Berries are rich in antioxidants and beneficial plant compounds (phytochemicals). These include anthocyanins which are responsible for the blue, purple and red colours in berries. These have numerous benefits, including supporting the cardiovascular system, regulating blood sugar levels, maintaining eye health and cognitive function.
Berries are a useful source of vitamin C which the body needs to make collagen. Collagen is something that is often spoken about in relation to menopause (particularly for skin health). Including foods that support the body to produce collagen is likely to help the health and appearance of skin.
There’s a wide range of berries grown in Scotland to enjoy - Strawberries, Raspberries, Blueberries, Blackberries, Loganberries, Tayberries and Honeyberries. Eat them on their own, mix with yoghurt, sprinkle on cereal/overnight oats, make a jam/sorbet or add to baking (e.g. muffins, biscuits or a crumble topping).
4. A rainbow of veg
Including fibre-rich foods such as vegetables help keep gut microbes happy. Only 5% of women in Scotland currently achieve the 30g fibre a day recommended.
Gut microbes help produce neurotransmitters (chemical messengers in the body). These include serotonin, also known as ‘the happiness hormone’. Eating a rainbow of different coloured vegetables helps provide a wide variety of nutrients and fibres to support good gut health and serotonin production. This is likely to benefit brain function, mood and sleep.
Enjoy a variety of locally produced, tasty veg such as: beetroot, broccoli, Brussels sprouts, cabbage, carrots, cauliflower, chard, kale, peas, spinach and squash.
5. Cold pressed rapeseed oil
Cold pressed rapeseed oil has the lowest proportion of saturated fats of all vegetable oils and has substantial amounts of beneficial mono-unsaturated fatty acids. It’s also rich in the beneficial omega-3 fatty acids which help maintain normal blood cholesterol. For more on this see my previous article on Scottish cold-pressed rapeseed oil.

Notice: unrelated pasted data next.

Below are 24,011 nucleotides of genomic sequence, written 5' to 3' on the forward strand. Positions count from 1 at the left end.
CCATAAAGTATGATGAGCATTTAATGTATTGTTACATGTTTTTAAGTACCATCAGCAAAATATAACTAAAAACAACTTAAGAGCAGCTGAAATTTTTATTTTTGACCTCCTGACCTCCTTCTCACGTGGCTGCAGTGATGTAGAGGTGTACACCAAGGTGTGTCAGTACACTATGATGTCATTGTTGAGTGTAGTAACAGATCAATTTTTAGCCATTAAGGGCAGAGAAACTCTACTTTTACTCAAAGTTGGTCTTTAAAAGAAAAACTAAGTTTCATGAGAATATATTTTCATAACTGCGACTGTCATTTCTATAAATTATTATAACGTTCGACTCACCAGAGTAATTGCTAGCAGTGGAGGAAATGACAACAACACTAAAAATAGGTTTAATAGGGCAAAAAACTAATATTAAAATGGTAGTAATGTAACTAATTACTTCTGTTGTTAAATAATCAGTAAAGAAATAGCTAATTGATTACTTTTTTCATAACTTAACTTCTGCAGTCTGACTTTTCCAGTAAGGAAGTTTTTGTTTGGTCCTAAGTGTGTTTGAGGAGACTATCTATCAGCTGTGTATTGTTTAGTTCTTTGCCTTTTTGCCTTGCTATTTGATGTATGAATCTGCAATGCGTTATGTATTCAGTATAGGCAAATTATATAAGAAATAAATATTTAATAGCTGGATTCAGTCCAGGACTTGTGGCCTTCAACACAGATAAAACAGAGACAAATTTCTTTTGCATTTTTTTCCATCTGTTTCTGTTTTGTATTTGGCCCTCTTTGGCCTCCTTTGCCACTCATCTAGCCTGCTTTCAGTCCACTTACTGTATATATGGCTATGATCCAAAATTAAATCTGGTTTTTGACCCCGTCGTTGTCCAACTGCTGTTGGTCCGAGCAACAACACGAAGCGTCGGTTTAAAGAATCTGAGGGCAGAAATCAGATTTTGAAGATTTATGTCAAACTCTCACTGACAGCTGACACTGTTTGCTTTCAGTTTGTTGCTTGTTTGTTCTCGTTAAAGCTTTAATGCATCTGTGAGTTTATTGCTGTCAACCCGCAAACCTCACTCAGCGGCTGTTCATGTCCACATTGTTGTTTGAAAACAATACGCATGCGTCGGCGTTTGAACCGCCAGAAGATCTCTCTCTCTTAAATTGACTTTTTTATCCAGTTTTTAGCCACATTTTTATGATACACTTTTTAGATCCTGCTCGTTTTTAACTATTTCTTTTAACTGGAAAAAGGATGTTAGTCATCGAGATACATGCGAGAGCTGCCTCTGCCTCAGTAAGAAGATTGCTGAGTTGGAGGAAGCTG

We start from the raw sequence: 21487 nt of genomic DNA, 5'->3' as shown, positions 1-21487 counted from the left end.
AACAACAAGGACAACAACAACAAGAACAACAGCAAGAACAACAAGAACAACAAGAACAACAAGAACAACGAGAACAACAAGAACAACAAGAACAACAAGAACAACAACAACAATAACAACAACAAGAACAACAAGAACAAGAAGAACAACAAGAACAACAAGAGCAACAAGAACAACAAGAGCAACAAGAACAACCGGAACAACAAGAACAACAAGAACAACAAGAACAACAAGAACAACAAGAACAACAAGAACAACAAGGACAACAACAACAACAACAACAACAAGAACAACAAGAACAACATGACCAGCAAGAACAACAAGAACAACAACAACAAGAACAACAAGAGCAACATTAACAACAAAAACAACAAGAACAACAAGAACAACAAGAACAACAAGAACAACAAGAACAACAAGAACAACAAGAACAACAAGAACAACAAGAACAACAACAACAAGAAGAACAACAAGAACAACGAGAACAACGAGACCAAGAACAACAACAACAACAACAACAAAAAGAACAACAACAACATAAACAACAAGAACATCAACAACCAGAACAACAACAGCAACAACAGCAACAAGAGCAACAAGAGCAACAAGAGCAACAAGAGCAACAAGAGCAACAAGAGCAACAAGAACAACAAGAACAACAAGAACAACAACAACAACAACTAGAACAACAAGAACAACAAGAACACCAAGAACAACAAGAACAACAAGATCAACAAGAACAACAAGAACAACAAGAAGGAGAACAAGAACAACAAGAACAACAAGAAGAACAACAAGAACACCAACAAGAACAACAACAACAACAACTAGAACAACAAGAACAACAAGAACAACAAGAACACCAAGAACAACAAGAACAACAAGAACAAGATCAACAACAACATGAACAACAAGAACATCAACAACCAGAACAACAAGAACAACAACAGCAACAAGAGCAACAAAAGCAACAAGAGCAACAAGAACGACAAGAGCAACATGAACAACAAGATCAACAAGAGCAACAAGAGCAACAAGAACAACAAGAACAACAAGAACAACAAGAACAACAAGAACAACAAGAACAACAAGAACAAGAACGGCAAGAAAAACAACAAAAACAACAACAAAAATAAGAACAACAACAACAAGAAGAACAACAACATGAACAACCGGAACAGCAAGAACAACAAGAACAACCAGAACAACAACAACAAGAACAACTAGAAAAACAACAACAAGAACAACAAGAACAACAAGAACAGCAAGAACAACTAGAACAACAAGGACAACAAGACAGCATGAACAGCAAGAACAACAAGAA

Using cold-pressed rapeseed oil is a healthy alternative to olive oil. Cold-pressed rapeseed oil is ideal for roasting or frying as it has a high smoke point. You can also use rapeseed oil in place of butter or lard to help improve the fatty acid profile when baking cakes or biscuits. And it’s useful to drizzle on a salad as adding a little oil to a bowl of salad will help the body absorb fat-soluble vitamins from the vegetables.
Dr Laura Wyness has been supporting women with dietary advice for several years. She is Head of Nutrition at Zoë Rose Fitness, the Edinburgh–based health and well-being coaching company that specialises in helping women achieve their fitness and health goals. She also provides workplace wellness talks on nutrition and provides training on nutrition and menopause to fellow health professionals.
Laura is also proud to be one of the Scottish Regional Food Tourism Ambassadors.
Check out the 8 online short courses on Eating Well for Menopause for more information and recipes to support you through the menopause.
1. Cano et al (2020) The Mediterranean diet and menopausal health: An EMAS position statement. Maturitas https://www.maturitas.org/article/S0378-5122(20)30325-X/fulltext
2. Best & Flannery (2023) Association between adherence to the Mediterranean diet and the Eatwell Guide and changes in weight and waist circumference in post-menopausal women in the UK women's cohort study. Post Reproductive Health. 29(1), 25-32. DOI: 10.1177/20533691231156643
3. Jacka et al. (2017) A randomised controlled trial of dietary improvement for adults with major depression (the ‘SMILES’ trial). BMC Medicine. 15(1):23. http://bmcmedicine.biomedcentral.com/articles/10.1186/s12916-017-0791-y